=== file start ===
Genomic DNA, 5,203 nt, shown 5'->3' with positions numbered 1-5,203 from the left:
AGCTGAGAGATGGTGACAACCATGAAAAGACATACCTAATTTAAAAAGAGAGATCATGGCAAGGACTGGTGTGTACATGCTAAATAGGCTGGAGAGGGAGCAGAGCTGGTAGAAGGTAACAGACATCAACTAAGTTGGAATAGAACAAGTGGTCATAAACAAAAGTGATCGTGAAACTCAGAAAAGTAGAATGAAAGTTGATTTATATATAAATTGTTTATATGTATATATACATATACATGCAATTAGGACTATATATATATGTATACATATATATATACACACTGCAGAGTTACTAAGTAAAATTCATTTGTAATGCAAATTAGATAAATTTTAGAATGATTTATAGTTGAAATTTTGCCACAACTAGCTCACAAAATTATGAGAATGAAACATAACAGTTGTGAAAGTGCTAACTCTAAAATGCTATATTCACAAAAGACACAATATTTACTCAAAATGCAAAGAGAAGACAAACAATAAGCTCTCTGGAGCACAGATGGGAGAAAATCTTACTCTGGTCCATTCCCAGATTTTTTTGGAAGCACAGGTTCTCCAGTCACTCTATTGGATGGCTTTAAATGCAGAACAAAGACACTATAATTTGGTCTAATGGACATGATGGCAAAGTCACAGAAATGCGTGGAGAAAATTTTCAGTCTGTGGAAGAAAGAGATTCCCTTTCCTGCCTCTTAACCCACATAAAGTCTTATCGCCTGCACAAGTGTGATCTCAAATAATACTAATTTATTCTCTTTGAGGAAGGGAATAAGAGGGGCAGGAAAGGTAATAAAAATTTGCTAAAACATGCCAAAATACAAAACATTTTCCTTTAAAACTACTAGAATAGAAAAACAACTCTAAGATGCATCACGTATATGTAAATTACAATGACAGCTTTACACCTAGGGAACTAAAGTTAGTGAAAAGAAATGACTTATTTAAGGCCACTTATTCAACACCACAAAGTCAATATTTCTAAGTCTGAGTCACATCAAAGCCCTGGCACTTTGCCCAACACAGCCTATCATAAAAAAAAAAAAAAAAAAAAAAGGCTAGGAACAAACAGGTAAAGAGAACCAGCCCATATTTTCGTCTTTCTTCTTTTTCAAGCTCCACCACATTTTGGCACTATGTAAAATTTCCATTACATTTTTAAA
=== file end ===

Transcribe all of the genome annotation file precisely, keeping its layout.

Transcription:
Genomic DNA, 5,203 nt, shown 5'->3' with positions numbered 1-5,203 from the left:
AGCTGAGAGATGGTGACAACCATGAAAAGACATACCTAATTTAAAAAGAGAGATCATGGCAAGGACTGGTGTGTACATGCTAAATAGGCTGGAGAGGGAGCAGAGCTGGTAGAAGGTAACAGACATCAACTAAGTTGGAATAGAACAAGTGGTCATAAACAAAAGTGATCGTGAAACTCAGAAAAGTAGAATGAAAGTTGATTTATATATAAATTGTTTATATGTATATATACATATACATGCAATTAGGACTATATATATATGTATACATATATATATACACACTGCAGAGTTACTAAGTAAAATTCATTTGTAATGCAAATTAGATAAATTTTAGAATGATTTATAGTTGAAATTTTGCCACAACTAGCTCACAAAATTATGAGAATGAAACATAACAGTTGTGAAAGTGCTAACTCTAAAATGCTATATTCACAAAAGACACAATATTTACTCAAAATGCAAAGAGAAGACAAACAATAAGCTCTCTGGAGCACAGATGGGAGAAAATCTTACTCTGGTCCATTCCCAGATTTTTTTGGAAGCACAGGTTCTCCAGTCACTCTATTGGATGGCTTTAAATGCAGAACAAAGACACTATAATTTGGTCTAATGGACATGATGGCAAAGTCACAGAAATGCGTGGAGAAAATTTTCAGTCTGTGGAAGAAAGAGATTCCCTTTCCTGCCTCTTAACCCACATAAAGTCTTATCGCCTGCACAAGTGTGATCTCAAATAATACTAATTTATTCTCTTTGAGGAAGGGAATAAGAGGGGCAGGAAAGGTAATAAAAATTTGCTAAAACATGCCAAAATACAAAACATTTTCCTTTAAAACTACTAGAATAGAAAAACAACTCTAAGATGCATCACGTATATGTAAATTACAATGACAGCTTTACACCTAGGGAACTAAAGTTAGTGAAAAGAAATGACTTATTTAAGGCCACTTATTCAACACCACAAAGTCAATATTTCTAAGTCTGAGTCACATCAAAGCCCTGGCACTTTGCCCAACACAGCCTATCATAAAAAAAAAAAAAAAAAAAAAAGGCTAGGAACAAACAGGTAAAGAGAACCAGCCCATATTTTCGTCTTTCTTCTTTTTCAAGCTCCACCACATTTTGGCACTATGTAAAATTTCCATTACATTTTTAAA